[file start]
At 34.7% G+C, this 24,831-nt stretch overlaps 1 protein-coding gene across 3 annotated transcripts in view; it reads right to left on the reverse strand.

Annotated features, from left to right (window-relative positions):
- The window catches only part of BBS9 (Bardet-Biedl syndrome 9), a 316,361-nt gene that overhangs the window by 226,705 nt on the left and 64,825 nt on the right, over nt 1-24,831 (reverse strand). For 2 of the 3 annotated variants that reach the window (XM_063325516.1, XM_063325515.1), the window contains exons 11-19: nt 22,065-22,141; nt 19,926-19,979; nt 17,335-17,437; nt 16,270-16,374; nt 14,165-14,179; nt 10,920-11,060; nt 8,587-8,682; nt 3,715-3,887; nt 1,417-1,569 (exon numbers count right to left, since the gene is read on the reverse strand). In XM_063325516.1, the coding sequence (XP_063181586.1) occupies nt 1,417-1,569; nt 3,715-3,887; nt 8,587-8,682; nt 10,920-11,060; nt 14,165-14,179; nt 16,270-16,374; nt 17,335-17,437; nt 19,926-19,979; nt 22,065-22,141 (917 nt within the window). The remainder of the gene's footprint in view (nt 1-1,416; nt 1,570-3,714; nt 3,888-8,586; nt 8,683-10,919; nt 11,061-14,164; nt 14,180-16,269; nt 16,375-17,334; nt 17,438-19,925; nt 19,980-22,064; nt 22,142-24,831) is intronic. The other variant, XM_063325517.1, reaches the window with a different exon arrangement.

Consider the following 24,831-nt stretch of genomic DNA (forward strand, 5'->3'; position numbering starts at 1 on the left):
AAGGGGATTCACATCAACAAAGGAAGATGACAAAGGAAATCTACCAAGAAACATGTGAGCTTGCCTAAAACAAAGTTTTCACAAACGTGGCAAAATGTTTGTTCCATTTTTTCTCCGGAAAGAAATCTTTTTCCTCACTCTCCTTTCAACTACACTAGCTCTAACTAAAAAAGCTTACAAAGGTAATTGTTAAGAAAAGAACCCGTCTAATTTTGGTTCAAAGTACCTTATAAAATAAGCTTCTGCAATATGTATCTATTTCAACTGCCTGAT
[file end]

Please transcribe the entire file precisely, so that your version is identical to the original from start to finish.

At 34.7% G+C, this 24,831-nt stretch overlaps 1 protein-coding gene across 3 annotated transcripts in view; it reads right to left on the reverse strand.

Annotated features, from left to right (window-relative positions):
- The window catches only part of BBS9 (Bardet-Biedl syndrome 9), a 316,361-nt gene that overhangs the window by 226,705 nt on the left and 64,825 nt on the right, over nt 1-24,831 (reverse strand). For 2 of the 3 annotated variants that reach the window (XM_063325516.1, XM_063325515.1), the window contains exons 11-19: nt 22,065-22,141; nt 19,926-19,979; nt 17,335-17,437; nt 16,270-16,374; nt 14,165-14,179; nt 10,920-11,060; nt 8,587-8,682; nt 3,715-3,887; nt 1,417-1,569 (exon numbers count right to left, since the gene is read on the reverse strand). In XM_063325516.1, the coding sequence (XP_063181586.1) occupies nt 1,417-1,569; nt 3,715-3,887; nt 8,587-8,682; nt 10,920-11,060; nt 14,165-14,179; nt 16,270-16,374; nt 17,335-17,437; nt 19,926-19,979; nt 22,065-22,141 (917 nt within the window). The remainder of the gene's footprint in view (nt 1-1,416; nt 1,570-3,714; nt 3,888-8,586; nt 8,683-10,919; nt 11,061-14,164; nt 14,180-16,269; nt 16,375-17,334; nt 17,438-19,925; nt 19,980-22,064; nt 22,142-24,831) is intronic. The other variant, XM_063325517.1, reaches the window with a different exon arrangement.

Consider the following 24,831-nt stretch of genomic DNA (forward strand, 5'->3'; position numbering starts at 1 on the left):
AAGGGGATTCACATCAACAAAGGAAGATGACAAAGGAAATCTACCAAGAAACATGTGAGCTTGCCTAAAACAAAGTTTTCACAAACGTGGCAAAATGTTTGTTCCATTTTTTCTCCGGAAAGAAATCTTTTTCCTCACTCTCCTTTCAACTACACTAGCTCTAACTAAAAAAGCTTACAAAGGTAATTGTTAAGAAAAGAACCCGTCTAATTTTGGTTCAAAGTACCTTATAAAATAAGCTTCTGCAATATGTATCTATTTCAACTGCCTGAT